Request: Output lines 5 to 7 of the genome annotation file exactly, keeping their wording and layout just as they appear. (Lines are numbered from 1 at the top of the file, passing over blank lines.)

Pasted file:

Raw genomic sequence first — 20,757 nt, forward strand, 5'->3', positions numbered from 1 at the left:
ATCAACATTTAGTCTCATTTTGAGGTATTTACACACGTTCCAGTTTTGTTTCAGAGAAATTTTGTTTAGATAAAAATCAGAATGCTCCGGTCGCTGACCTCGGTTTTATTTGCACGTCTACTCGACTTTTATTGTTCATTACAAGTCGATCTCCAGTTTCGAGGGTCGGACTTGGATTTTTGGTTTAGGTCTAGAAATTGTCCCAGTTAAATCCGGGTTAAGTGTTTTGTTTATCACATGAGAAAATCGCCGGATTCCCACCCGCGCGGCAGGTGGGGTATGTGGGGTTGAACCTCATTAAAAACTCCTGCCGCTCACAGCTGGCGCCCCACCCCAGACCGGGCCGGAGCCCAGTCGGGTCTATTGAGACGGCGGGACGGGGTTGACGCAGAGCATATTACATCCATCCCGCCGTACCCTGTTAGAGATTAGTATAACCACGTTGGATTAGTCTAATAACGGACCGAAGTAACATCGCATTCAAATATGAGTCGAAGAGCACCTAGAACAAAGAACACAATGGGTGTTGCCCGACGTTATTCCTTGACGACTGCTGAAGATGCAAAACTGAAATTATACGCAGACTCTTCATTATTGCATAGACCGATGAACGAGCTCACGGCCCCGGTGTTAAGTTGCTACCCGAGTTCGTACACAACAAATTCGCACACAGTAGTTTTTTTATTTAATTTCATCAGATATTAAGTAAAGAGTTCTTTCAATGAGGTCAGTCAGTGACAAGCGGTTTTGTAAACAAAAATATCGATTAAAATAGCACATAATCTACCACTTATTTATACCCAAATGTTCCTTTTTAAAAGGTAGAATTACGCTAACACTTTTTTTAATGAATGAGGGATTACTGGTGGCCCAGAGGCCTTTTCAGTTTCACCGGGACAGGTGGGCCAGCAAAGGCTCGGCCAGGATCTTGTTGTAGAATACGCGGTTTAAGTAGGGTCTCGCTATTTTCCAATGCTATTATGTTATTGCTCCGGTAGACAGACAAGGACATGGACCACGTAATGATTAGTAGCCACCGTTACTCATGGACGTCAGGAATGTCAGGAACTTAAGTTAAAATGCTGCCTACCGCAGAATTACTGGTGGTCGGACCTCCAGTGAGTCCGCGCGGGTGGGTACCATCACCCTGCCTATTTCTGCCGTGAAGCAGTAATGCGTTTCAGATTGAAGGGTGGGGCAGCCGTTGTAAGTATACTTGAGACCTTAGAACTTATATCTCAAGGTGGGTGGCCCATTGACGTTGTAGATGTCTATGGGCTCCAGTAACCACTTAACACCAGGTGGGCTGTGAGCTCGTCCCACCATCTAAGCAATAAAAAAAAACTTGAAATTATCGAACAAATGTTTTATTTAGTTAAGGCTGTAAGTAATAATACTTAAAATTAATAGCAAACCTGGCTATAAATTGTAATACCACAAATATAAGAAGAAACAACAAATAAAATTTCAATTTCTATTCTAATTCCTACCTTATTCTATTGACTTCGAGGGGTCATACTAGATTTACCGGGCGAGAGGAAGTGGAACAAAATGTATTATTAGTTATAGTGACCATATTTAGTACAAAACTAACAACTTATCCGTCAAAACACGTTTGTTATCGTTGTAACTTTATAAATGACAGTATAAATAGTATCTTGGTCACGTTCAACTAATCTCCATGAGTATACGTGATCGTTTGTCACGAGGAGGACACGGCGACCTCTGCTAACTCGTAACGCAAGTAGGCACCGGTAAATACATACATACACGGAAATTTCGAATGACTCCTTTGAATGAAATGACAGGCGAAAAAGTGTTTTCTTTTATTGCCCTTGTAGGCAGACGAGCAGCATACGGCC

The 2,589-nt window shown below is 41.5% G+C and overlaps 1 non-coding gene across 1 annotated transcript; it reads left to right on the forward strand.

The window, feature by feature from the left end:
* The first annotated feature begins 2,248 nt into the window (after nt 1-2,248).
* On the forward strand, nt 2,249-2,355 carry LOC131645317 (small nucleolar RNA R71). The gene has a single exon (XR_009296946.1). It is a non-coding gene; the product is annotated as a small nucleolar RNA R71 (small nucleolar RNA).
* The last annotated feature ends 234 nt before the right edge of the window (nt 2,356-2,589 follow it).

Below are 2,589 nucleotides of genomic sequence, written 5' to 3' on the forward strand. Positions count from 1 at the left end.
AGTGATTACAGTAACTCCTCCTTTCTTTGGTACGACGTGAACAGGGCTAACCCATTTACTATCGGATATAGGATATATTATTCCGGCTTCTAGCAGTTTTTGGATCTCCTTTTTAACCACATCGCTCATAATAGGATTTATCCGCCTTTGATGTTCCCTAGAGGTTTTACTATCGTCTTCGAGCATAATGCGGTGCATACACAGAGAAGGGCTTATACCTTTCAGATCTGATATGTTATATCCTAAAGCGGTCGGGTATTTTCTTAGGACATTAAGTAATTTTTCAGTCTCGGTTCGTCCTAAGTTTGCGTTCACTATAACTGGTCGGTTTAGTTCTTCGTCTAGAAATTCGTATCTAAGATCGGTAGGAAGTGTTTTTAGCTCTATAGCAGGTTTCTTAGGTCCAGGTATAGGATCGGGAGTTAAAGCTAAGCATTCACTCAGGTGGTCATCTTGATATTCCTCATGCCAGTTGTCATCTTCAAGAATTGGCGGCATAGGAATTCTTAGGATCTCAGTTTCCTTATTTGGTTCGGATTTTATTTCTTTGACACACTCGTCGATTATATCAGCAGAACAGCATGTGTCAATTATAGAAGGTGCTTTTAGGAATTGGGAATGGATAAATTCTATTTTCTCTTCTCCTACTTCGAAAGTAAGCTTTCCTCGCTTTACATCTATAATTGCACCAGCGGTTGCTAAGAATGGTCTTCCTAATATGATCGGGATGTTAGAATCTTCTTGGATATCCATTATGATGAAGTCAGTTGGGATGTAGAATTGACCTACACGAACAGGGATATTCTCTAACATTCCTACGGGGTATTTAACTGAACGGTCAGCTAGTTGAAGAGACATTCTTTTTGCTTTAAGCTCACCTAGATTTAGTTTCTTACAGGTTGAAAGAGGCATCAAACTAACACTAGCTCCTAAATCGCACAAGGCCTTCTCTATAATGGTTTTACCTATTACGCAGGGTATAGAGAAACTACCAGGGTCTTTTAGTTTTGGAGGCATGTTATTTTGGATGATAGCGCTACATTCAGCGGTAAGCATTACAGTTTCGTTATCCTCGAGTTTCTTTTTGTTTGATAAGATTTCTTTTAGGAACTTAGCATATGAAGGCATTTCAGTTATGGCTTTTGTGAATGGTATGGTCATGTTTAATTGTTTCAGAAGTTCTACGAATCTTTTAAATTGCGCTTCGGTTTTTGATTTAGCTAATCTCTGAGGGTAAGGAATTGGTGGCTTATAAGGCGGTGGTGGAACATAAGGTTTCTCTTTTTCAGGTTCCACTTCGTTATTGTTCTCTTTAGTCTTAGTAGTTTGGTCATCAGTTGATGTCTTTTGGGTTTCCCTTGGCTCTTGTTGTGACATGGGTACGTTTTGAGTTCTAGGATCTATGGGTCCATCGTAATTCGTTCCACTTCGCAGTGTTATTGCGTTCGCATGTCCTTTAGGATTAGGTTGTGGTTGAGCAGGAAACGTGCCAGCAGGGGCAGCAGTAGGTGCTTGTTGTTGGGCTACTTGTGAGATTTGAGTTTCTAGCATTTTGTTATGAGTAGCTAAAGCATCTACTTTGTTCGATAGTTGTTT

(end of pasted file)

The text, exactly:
* The first annotated feature begins 2,248 nt into the window (after nt 1-2,248).
* On the forward strand, nt 2,249-2,355 carry LOC131645317 (small nucleolar RNA R71). The gene has a single exon (XR_009296946.1). It is a non-coding gene; the product is annotated as a small nucleolar RNA R71 (small nucleolar RNA).
* The last annotated feature ends 234 nt before the right edge of the window (nt 2,356-2,589 follow it).